There are maybe 10 early stage entrepreneurs in a room with the CEO of one of the biggest tech “startups” in the world. (Which company? Let’s just say, if I tweeted about this encounter, it would be very meta.) One of the entrepreneurs asks the CEO “how do you get your software engineers to really go above and beyond, to really put in the extra effort?”
The CEO shares this tip: he comes back to the office after evening events sometimes, and walks around to see who’s there. He’ll stop and ask them what they are working on. He doesn’t tell them why, but at the next all hands meeting, he’ll make sure those engineers get their project recognized, make sure they have the budget they want, etc.
As a mother with three small children, I immediately spot why this practice is incredibly harmful to the promotion of mothers/parents within their ranks: personally, I head home from the office about 5, make dinner and spend time with my kids, and after putting them to bed, I hop back on the computer (if needed) at home to solve a pressing problem in my startup. (I’m writing this now at 8:30 having just put my kids to bed). I would never get spotted by this CEO and my work (and I) would never get promoted. I am aghast, but the other 9 young, male entrepreneurs are smiling and nodding at this brilliant piece of management advice.
I have this insight, but in so many other areas I lack vision: I have never been incarcerated (or even detained by police), never been homeless. I am not a member of the LGBTQ+ community, or an immigrant or DACA recipient, or a victim of domestic violence, or a minority religion or ethnicity, or a veteran, or a person with a disability or non-neurotypical. There are many more identities that I don’t share, so that I can’t spot how policies and procedures might disadvantage or exclude folks. I am the smiling and nodding doofus in plenty of situations. When I later (hopefully) get educated, I cringe at my ignorance. But it’s just that, ignorance and not ill will.
There are many managers and executives out there who also have blind spots. In order to reach them and enroll them in the important work of changing workplaces to help everyone succeed and thereby increase the earnings and advancement of marginalized people, we need to understand where these managers are coming from, without judgement. If I were a hiring manager at a Fortune 500 company, here are some beliefs I might currently hold:
- I am fundamentally a good person who tries to do the right thing.
- I treat everyone the same, I only focus on their behavior when I make judgements
- I would never intentionally dismiss or diminish a team member
- The United States is fundamentally a meritocracy – you get what you work for. Racism and discrimination was a problem a very long time ago, but that’s in the past.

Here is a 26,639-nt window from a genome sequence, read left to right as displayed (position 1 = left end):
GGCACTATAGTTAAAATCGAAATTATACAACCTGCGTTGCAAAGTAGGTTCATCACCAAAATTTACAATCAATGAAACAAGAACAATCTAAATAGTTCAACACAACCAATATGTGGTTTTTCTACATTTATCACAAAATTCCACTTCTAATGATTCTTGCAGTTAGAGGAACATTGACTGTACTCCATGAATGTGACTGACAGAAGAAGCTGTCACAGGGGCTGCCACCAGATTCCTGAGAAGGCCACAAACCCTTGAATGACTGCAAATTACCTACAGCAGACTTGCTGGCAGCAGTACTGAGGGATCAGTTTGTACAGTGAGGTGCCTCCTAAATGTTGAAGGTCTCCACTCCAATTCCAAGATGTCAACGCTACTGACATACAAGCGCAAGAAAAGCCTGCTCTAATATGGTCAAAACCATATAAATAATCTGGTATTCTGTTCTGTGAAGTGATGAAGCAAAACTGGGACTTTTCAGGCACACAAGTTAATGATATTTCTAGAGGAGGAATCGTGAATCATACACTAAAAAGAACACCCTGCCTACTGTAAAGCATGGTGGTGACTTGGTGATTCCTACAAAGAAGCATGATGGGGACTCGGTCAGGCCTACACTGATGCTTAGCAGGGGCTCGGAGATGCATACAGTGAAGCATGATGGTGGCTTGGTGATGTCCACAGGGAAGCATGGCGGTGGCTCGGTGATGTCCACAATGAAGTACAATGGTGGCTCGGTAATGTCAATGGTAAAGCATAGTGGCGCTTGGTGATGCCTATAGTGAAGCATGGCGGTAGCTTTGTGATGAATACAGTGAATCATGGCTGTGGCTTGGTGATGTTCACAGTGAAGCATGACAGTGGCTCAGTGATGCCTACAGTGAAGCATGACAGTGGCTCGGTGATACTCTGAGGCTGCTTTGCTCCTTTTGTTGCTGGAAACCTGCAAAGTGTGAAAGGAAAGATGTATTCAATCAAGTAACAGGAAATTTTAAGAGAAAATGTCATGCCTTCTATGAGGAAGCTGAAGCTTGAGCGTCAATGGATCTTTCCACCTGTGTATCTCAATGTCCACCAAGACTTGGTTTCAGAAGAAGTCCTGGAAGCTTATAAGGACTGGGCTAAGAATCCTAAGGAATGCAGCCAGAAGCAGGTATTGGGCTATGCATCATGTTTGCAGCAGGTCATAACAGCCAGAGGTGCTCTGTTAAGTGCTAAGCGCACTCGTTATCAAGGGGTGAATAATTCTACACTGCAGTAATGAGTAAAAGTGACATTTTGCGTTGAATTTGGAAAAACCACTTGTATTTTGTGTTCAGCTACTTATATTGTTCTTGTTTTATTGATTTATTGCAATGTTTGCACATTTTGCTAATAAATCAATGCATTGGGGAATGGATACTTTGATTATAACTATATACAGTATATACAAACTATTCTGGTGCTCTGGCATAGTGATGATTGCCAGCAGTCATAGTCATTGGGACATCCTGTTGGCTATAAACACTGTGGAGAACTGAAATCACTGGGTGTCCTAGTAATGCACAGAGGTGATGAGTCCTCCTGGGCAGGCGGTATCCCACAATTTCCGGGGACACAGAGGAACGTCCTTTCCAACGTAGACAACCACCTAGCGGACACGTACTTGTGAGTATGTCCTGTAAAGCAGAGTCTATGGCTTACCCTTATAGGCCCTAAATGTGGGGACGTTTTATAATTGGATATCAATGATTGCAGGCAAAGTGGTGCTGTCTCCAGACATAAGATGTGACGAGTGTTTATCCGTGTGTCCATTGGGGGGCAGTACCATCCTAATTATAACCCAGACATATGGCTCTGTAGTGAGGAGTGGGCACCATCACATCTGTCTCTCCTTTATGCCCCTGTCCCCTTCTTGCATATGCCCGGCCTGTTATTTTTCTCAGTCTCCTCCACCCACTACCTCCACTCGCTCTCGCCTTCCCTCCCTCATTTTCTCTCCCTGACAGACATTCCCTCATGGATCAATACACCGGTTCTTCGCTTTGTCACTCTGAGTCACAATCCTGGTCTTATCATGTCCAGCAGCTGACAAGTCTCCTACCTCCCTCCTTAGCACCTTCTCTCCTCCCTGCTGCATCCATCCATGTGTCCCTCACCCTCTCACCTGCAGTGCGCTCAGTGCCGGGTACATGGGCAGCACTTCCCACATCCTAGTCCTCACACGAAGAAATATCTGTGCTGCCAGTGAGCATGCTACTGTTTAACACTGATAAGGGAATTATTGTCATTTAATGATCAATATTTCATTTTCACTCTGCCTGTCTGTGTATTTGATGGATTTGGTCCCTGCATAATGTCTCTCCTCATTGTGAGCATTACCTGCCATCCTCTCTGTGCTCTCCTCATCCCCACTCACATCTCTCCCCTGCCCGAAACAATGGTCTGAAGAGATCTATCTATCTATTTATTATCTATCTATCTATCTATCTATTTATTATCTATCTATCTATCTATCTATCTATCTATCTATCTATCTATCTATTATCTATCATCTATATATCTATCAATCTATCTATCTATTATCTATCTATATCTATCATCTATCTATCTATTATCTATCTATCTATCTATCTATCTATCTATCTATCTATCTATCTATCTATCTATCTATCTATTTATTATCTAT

- Everyone has to play by the same rules that I did and I earned my position here
- The policies of this company are generally fair and reasonable
- Businesses can only succeed when they enforce policies equally and it’s up to workers to meet expectations
- People shouldn’t get a promotion or an opportunity just because of their difference, you should “always hire the best person for the job.” Very talented white people are being passed over for promotions and opportunities because of their skin color, and that’s not fair to them. Discrimination in the past may have been wrong, but two wrongs don’t make a right.
- Calling me a “racist” is incredibly upsetting – it’s what I fear because I know that racism is wrong. So I need to avoid that label at all costs. The KKK is racist, not me.
If the manager or team members goes through implicit bias training of some kind (a frequent form of DEI initiatives), they may be feeling:
- Guilty and uncomfortable if they realize they carry implicit bias
- Unsure what to do differently, focusing on their personal behavior
- Nervous, walking on eggshells
In order to enroll these folks in a new approach to changing policies and practices that are inclusive of many kinds of difference, I believe we need to meet them where they are. There’s actually something liberating about realizing you as a white person swim in racist waters of the entire culture – it means that it’s not about your heart and mind or your personal sin. That doesn’t mean that you don’t need to change your personal behavior (once you know better, you do better), but that it’s not about you as a good person or a bad person, but as a person who is part of a culture and is acting out what is learned and the fishbowl that is constructed by the rules of society. Once you come to see the construction, you can work to change it. You can be like Neo, and really SEE the Matrix.
If we focus on the racist waters – the rules of the game rather than the sins of individuals, we can relieve some of that individual discomfort and resistance and enroll folks in changing them. Here are some tactics I’d like to try:
• Focus on company policies and practices that limit inclusion to positively impact talent acquisition and retention at every level
• Use data and technology to go beyond feelings to facts about applicant pools, retention rates and promotion rates and how to modify them
• Offer practical solutions based on the lived experience of current and potential employees who might be quite different from managers and executives
• Offer solutions designed for the “edge case” that actually benefit everyone
• Demonstrate the benefits of inclusion through measurement of decreased turnover to provide clear benefits
As a next step, I’d like to do some empathy interviews with HR managers and DEI executives to see what barriers and concerns they might have about engaging in this work.